The objective of the Female Majlis is to create an environment of trust and support with a diverse group of individuals who meet at regular intervals. I have designed a format where we leverage diversity of responsibilities, expertise, age, race to offer support, advise and, ultimately, Breakthrough Thinking for specific challenges faced by participants.


The power of the group (and the pun is intentional) is that it does take the discussion beyond traditional frameworks. Purely because participants are not under pressure of trying to solve their own problems or face issues entirely on their own, they are open to advice and even on-the-spot brainstorming. The outputs have been amazing. So much so, we have developed our Female Majlis even further, encouraging participants to access their own Board of Directors.


Breaking the proverbial glass ceiling or un-sticking ourselves from the sticky floor requires investment, time and a positive attitude, an attitude that as women, we can control our own destiny and can leverage the support from others in the organization or outside our personal circle of influence. Having a new set of eyes to understand and advise us on our issues is extremely powerful; being able to re-pay the favor instantly is even more constructive for our self-confidence. Take the bull by the horns - tap into the Secret of Success and join the Female Majlis.



The world of business is very challenging these days. Companies are being put under extreme pressure to satisfy shareholders, employees are been pushed to the limit in terms of performance. Utilizing the power of your own Board of Directors and building a mesh of mentors can guide you through your career and personal transitions. As with everything, having a diverse range of mentors, each with differing experience, viewpoints and contacts, is key.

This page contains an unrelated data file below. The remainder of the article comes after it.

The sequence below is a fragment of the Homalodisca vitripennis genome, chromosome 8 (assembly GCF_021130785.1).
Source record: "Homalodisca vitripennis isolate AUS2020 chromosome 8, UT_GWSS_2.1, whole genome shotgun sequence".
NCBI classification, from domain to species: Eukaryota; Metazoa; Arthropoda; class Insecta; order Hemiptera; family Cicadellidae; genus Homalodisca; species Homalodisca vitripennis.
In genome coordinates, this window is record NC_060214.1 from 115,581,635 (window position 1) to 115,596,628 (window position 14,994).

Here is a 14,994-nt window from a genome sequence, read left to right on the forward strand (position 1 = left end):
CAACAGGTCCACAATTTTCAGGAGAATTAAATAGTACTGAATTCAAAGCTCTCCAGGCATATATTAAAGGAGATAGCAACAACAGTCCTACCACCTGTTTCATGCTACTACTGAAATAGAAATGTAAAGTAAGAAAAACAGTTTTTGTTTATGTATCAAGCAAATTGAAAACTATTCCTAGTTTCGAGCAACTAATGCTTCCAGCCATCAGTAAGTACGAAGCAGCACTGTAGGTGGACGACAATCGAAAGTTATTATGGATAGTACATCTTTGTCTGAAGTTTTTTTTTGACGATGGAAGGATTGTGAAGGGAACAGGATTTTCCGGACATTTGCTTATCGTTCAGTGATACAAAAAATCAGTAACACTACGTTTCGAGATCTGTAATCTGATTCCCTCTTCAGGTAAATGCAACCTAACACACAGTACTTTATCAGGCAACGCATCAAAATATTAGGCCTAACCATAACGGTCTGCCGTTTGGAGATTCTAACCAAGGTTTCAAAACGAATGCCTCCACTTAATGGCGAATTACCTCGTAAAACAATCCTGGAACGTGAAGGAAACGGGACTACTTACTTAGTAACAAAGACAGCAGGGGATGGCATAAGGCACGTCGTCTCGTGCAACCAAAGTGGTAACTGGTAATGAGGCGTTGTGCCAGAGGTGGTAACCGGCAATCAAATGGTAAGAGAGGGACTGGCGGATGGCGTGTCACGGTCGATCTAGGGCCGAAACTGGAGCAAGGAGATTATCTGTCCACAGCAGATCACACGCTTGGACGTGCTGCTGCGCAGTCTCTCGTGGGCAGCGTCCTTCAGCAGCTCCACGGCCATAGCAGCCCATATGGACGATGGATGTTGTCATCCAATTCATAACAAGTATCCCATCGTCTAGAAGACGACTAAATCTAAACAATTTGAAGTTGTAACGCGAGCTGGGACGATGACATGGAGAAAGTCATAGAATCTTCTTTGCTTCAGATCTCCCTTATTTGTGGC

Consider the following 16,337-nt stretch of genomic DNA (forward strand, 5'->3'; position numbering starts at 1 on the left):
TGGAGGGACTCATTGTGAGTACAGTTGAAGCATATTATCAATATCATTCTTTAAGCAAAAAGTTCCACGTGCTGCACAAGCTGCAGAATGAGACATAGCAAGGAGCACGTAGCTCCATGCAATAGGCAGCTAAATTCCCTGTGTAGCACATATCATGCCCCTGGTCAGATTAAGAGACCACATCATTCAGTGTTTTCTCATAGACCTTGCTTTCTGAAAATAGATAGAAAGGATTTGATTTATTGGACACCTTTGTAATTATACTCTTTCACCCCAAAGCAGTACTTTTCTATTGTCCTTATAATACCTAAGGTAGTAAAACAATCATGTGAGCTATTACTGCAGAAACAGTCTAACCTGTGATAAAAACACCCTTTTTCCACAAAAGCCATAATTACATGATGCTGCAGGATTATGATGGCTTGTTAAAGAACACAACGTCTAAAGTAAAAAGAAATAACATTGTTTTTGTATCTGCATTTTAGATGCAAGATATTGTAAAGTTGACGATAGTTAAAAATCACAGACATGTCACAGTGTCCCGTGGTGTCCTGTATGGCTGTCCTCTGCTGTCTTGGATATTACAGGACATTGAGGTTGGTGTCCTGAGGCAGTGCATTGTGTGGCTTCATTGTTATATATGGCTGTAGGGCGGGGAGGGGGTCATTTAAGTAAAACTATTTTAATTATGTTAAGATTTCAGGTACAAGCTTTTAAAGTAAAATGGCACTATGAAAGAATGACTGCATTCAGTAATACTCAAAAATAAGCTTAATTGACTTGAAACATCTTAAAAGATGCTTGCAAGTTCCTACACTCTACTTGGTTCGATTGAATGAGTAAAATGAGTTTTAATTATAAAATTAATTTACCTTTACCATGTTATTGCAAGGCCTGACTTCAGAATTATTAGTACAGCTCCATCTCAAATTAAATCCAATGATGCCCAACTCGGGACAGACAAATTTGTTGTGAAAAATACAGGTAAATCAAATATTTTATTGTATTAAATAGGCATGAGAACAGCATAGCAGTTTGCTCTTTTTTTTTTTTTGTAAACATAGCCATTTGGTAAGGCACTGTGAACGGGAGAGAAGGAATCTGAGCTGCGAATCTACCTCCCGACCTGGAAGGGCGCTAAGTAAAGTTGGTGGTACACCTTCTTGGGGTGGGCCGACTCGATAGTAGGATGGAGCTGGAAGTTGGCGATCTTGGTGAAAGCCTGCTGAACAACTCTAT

So, how do you go about identifying your most appropriate Mentoring Mesh, or your Personal Board of Directors?

  1. Be strategic Start by understanding yourself - what you are good at doing, and want to do more of? What roles are most suited to use these skills? Where you see yourself in five years time?
  2. Set objectives What is important for you to have achieved in the short term and long terms? What are the important milestones for you?
  3. Identify individuals who could help you on your Career Path Think of who may have gone through a similar transition or challenge as you to get to where they are. How did they get there?
  4. Have courage Remember, if you don’t ask, you don’t get.
  5. Be specific What do you want to achieve with your mentoring relationship? What is it you would like this person to advise you on? Why do you think they are relevant for you?
  6. Be flexible Senior executives have little time, so work in a way that fits in with their diary. If they can only give you 15 minutes, then arranging a conference call to discuss specific enquiry or issue it has to be. Meeting face to face is great, but won’t be very likely.
  7. Be a mentor to others Mentoring does not have to be a long-winded commitment. You will not only feel good about yourself, you will make an enormous difference to someone who is now where you were we few years ago.